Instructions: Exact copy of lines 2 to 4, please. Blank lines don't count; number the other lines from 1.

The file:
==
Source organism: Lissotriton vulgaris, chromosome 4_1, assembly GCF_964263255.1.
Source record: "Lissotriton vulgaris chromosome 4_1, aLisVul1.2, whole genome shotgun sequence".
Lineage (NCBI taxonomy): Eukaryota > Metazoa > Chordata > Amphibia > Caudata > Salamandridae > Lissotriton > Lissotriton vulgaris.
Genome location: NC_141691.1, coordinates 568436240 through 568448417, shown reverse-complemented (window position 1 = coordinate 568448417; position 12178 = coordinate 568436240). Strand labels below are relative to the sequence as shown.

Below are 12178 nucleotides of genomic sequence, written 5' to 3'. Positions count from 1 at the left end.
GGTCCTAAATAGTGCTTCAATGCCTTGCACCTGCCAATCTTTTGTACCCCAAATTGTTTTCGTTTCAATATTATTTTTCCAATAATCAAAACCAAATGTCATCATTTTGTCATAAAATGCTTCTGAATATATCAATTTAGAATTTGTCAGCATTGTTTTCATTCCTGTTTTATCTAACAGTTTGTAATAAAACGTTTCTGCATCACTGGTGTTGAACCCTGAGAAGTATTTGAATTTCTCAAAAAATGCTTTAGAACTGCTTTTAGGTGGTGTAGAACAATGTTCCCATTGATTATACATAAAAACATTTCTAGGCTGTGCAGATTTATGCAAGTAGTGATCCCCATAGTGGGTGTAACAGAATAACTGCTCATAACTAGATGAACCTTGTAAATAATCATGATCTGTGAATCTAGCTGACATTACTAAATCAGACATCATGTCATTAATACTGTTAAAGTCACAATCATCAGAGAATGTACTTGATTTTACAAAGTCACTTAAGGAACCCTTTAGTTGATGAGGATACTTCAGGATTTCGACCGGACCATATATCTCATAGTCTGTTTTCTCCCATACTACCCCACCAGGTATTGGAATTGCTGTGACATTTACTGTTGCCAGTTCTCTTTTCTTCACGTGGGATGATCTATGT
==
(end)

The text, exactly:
Source record: "Lissotriton vulgaris chromosome 4_1, aLisVul1.2, whole genome shotgun sequence".
Lineage (NCBI taxonomy): Eukaryota > Metazoa > Chordata > Amphibia > Caudata > Salamandridae > Lissotriton > Lissotriton vulgaris.
Genome location: NC_141691.1, coordinates 568436240 through 568448417, shown reverse-complemented (window position 1 = coordinate 568448417; position 12178 = coordinate 568436240). Strand labels below are relative to the sequence as shown.